I don’t usually like post-apocalypses, because they try to have these very hopeful stories, but then at the end the world is still a blighted hellscape so what was the point of any of that? I like this game much better for being a blighted hellscape throughout. The story is worth following to see where it goes, not just because you expect everything wrapped up neatly at the end.
…I realize I’ve made this game sound monumentally depressing throughout, but it manages to pack in a lot of funny moments as well, from the subtle to the overt. In retrospect, it’s actually really good at balancing the mood so it doesn’t get too depressing. If nothing else, it’s hilarious to watch this gruff, solemn, battle-scarred, middle-aged man pedal around on a kid’s bike he found.
An obvious theme of the game is despair, but the more I think about it, the more I wonder if ambiguity is a theme as well. It certainly fits the confusing geography.
Even the premise is a little ambiguous. Is/was Olathe a city, a country, a whole planet? Did the apocalypse affect only Olathe, or the whole world? Does it matter in an RPG, where the only world that exists is the one mapped out within the game?
Towards the end of the game, you catch up with Buddy, but she rejects you, apparently resentful that you kept her hidden away for her entire life. Brad presses on anyway, insisting on protecting her.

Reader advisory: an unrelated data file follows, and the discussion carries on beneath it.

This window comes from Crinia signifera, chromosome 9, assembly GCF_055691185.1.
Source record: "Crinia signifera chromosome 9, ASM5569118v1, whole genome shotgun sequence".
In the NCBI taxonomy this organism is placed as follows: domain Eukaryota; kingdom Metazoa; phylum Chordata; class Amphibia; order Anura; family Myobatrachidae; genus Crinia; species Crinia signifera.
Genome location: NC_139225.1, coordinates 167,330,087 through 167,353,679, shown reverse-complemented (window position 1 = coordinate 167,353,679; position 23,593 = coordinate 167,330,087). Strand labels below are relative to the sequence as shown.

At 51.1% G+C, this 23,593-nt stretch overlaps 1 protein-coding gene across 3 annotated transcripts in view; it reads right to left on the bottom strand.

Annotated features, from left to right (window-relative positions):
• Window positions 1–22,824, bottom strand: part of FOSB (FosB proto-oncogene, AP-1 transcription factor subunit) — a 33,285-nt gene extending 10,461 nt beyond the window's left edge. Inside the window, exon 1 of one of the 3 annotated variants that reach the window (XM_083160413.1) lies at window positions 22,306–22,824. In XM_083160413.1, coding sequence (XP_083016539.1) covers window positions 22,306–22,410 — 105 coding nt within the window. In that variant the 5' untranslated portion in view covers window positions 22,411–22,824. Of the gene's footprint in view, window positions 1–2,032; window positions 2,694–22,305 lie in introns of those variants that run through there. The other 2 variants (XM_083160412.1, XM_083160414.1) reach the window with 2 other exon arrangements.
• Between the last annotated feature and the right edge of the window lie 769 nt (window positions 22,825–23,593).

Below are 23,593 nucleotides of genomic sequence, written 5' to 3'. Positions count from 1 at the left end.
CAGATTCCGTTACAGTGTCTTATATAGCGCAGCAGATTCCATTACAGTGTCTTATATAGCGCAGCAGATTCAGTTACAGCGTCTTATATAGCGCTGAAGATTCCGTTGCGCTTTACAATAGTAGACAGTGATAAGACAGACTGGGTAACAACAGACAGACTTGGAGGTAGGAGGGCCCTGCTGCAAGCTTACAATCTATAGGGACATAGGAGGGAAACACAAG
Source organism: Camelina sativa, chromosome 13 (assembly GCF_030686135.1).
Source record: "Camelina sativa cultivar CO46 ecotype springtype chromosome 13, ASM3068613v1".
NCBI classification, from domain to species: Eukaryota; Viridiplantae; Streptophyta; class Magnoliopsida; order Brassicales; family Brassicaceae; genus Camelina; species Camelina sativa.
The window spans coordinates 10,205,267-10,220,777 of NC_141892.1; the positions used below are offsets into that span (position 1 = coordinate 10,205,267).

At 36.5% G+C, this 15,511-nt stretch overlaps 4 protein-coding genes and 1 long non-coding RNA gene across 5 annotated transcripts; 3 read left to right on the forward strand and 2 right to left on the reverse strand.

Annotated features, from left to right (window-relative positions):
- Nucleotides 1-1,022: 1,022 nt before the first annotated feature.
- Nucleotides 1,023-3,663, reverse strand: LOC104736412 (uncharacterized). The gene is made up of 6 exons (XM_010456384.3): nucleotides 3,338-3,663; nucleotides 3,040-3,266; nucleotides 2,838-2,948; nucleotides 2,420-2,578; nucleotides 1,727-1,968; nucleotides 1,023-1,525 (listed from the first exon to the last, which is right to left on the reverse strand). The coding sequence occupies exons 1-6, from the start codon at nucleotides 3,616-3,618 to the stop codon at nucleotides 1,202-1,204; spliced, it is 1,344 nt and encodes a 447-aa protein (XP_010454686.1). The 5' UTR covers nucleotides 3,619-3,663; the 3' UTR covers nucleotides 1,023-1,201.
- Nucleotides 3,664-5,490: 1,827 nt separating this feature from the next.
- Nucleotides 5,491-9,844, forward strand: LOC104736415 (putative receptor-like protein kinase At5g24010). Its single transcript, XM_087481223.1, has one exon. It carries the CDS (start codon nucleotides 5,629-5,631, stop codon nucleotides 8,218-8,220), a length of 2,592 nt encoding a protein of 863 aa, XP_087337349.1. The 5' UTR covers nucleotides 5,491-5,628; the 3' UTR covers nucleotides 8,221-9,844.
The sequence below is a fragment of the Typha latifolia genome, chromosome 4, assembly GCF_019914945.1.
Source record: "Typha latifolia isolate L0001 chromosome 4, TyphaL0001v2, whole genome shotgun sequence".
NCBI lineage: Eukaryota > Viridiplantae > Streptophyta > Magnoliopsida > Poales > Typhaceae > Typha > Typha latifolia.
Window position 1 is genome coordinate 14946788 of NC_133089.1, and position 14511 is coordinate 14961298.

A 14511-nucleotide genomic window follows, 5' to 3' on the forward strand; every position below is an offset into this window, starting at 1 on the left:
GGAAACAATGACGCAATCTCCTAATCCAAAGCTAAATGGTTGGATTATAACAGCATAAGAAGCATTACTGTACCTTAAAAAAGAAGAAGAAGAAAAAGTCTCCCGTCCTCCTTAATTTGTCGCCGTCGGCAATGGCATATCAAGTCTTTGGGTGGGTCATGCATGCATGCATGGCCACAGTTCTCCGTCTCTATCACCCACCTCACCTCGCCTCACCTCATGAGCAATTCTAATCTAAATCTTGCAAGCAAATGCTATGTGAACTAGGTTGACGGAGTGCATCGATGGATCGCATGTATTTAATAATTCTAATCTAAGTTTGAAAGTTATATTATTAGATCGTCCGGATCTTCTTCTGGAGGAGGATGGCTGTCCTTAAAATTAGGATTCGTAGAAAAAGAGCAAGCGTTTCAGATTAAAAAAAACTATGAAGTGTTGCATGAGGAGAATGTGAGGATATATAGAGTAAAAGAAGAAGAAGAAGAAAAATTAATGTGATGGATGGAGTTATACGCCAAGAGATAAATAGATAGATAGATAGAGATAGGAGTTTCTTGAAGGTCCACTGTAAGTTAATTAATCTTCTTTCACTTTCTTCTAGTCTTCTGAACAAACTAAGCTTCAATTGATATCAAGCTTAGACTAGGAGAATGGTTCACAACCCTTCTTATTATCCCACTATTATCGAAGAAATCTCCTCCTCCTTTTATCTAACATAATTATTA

At that point I wasn’t sure I was still on Brad’s side. But he’s not wrong, either. Is he? Maybe it depends on how old Buddy is — but the game never tells us. Her sprite is a bit smaller than the men’s, but it’s hard to gauge much from small exaggerated sprites, and she might just be shorter. In the beginning of the game, she was doing kid-like drawings, but we don’t know how much time passed after that. Everyone seems to take for granted that she’s capable of bearing children, and she talks like an adult. So is she old enough to be making this decision, or young enough for parent figure Brad to overrule her? What is the appropriate age of agency, anyway, when you’re the last girl/woman left more than a decade after the end of the world?